In truth, Friedrichs and Janus were both attempts to overturn the 1977 Supreme Court Case Abood v Detroit Board of Education. In Abood, the Supreme Court unanimously found that public-sector unions are entitled to maintain “union shops” which mandate that all employees protected by a union contract must pay union dues like their private-sector counterparts. If public-sector employees who enjoy union representation did not want to be union members they were required to pay “agency fees.” The Supreme Court, however, did not rule in favor of labor because it was tripping over itself to maintain hard-fought union rights. Rather, it was because union power in the 70s, specifically teacher unions, was at one of its highest points in modern history, forcing the ruling class to concede.
Today, because unions have lost so much of their power, the ruling class can easily force through anti-worker decisions and legislation under the cloak of free speech. We know however that the only freedom the corporate class is interested in is the freedom to fatten their already overflowing pockets and drive their dagger even deeper into working-class power. Successfully extending right-to-work for public sector unions across the entire country has the potential to totally eviscerate union coffers. Inevitably, these same corporate-funded anti-union front groups will throw even larger piles of cash into indoctrinating unionized workers with anti-union propaganda. The more union members that opt-out of union membership and stop paying dues the less money unions will have, producing weaker contracts. This, of course, will result in more members wanting to opt-out of membership-and so the cycle will continue. Or so the ruling class hopes.
Drawing on the history of militant public sector unions
It is of major importance to note that for the majority of their existence public-sector workers have not enjoyed legal rights to form unions or collectively bargain. Only in the late 1950s and early 1960s did public-sector unions start to receive legally binding collective bargaining rights. Up until that point, the National Labor Relations Act, which was, in fact, a piece of legislation instituted to quell militant worker power not to protect the gains workers had made through intense struggle, only applied to private sector workers. This lack of legal protections, however, did not bar public sector workers from organizing militant unions. In 1889, letter carriers established the first postal union. The American Federation of Teachers formed in 1918, the same year that several independent unions of firefighters merged to form a national union. In 1932, AFSCME was born in Wisconsin, and the American Federation of Government Employees formed the same year. In the 90-year span of 1830-1940 alone, there were over 1,000 governmental worker strikes in the United States. And just months ago, teachers across the nation went on strike and organized walkouts, demonstrating the power public sector workers have even when they don’t have collective bargaining rights!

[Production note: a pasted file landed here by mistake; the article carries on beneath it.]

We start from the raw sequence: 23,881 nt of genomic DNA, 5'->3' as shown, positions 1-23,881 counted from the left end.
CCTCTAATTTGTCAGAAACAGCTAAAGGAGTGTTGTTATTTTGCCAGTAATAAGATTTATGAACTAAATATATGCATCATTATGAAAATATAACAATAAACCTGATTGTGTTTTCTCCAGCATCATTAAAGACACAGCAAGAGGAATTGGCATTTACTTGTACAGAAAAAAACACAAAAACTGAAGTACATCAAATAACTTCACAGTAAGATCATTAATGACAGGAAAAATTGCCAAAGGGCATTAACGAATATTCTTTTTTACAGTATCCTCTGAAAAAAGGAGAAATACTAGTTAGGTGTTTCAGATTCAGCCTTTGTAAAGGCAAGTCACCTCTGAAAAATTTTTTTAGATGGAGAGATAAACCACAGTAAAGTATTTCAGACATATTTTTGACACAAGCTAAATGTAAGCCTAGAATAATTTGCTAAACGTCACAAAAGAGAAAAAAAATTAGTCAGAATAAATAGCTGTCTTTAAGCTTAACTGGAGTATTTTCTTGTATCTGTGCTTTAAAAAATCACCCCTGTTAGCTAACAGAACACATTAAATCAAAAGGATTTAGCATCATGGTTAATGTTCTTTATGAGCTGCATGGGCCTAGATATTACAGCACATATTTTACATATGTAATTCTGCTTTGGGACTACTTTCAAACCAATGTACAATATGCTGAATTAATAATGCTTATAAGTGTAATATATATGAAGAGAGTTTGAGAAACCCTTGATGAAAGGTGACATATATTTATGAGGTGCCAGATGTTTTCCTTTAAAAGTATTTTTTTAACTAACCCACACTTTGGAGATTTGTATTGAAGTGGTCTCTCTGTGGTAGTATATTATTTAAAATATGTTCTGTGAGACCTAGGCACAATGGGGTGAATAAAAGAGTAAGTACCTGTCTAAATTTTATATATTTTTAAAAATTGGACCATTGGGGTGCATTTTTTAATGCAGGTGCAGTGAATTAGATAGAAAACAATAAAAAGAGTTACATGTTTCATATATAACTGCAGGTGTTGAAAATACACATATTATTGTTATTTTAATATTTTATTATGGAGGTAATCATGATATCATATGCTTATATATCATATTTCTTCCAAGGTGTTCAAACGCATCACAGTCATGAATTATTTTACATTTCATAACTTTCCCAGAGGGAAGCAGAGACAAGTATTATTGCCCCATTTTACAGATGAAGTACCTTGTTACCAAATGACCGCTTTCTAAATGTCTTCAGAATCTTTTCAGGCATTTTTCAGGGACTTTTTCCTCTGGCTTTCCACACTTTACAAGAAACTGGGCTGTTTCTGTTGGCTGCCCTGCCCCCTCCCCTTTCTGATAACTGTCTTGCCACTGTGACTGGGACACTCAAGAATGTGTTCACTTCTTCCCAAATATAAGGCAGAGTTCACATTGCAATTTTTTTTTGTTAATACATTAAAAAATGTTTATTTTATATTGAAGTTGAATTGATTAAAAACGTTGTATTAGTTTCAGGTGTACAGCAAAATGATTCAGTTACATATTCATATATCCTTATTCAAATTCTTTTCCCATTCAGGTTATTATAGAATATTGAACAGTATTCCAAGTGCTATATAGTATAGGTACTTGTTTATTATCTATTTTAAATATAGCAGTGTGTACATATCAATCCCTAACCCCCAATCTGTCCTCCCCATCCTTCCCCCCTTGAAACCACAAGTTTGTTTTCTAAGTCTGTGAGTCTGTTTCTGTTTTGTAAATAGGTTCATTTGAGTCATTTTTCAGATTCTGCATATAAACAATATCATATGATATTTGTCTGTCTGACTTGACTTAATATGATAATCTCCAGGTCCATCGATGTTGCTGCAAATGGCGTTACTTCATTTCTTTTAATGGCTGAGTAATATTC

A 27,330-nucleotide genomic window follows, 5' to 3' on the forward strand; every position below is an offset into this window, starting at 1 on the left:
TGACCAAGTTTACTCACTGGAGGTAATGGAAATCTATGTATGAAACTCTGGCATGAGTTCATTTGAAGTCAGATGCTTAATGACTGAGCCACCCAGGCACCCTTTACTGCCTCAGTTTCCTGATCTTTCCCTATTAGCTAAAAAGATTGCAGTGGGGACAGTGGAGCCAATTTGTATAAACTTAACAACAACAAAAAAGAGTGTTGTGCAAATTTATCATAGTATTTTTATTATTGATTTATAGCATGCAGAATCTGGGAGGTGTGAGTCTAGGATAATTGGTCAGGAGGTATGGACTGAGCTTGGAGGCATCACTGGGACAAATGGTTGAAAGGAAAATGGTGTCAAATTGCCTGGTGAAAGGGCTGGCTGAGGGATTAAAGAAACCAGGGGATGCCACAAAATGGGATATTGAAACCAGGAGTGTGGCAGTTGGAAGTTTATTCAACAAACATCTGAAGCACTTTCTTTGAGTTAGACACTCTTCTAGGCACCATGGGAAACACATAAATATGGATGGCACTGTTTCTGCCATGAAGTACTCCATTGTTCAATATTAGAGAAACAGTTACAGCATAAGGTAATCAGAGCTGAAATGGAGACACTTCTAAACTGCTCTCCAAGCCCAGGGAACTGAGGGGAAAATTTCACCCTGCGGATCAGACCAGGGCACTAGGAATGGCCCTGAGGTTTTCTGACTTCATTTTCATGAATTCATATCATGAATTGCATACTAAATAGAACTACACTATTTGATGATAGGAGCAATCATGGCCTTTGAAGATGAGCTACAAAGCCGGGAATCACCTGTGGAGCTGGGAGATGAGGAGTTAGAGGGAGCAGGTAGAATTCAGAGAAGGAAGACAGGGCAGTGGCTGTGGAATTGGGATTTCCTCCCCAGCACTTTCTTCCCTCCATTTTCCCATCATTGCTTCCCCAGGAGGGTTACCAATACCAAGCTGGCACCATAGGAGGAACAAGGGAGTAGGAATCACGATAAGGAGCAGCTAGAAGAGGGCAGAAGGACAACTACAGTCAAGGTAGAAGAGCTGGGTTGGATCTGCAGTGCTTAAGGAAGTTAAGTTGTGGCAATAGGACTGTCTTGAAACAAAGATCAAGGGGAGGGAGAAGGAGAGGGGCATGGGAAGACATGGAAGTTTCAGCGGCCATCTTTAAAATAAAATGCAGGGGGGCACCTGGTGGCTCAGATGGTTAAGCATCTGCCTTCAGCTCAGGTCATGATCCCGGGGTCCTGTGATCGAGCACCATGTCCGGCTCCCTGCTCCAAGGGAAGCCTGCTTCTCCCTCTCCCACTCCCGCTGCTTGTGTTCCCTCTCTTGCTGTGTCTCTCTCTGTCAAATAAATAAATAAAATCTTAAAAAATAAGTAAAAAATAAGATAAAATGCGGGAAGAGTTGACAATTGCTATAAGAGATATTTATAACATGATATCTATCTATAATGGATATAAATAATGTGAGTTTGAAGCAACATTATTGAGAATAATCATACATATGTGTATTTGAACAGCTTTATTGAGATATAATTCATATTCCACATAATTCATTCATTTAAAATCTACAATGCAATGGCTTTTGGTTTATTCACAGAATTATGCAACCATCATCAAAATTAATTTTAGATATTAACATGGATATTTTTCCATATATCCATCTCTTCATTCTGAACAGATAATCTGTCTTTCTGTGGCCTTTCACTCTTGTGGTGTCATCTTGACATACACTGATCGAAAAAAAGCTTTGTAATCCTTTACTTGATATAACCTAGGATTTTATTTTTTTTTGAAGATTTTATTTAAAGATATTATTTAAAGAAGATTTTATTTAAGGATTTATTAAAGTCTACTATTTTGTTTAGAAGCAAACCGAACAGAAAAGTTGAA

Working-class history tells us that when workers come together to fight back against corporate attacks we win! The legal protections the ruling class was forced to concede in order to maintain labor peace are not the decisive factor in determining unions’ success. The bedrock of union power will always remain the strength of workers’ collective action.
What is different about today is how far many unions have gone in capitulation to the Democratic Party. The shift from militant rank and file unionism to political lobbying has pacified unionized workers and alienated them from the larger movement they are a part of. If unions do not heed the wakeup call the Janus decision has inflicted, the beginning of the end for organized labor as we know it is indeed possible. It is up to workers and unionists on the ground to bring back rank-and-file militancy and to start taking back power from labor leaders that too often mirror the corporate lackeys they claim to be fighting.
Public sector workers are crucial to society. They do the countless jobs that make our cities, towns, and country operate day to day. To be sure, the Janus decision’s disastrous effects will be twofold. One will be the liquidation of union members from their unions. The second will be an exponential increase of privatization and outsourcing of essential public services. This double-pronged corporate attack will intensify the assault on the working class even further, and with the aftermath of Janus now looming unions will have a far more difficult time fighting back against this heightened assault.
In a country where laws and the state benefit the ruling class, it is no surprise that Janus and his corporate backers won. This is why we need to fight for socialism. Under a capitalist society, the laws of the land remain in the interests of the capitalist class. It is not until the working-class runs the totality of society that laws will reflect the interests of workers and secure full workplace democracy once and for all.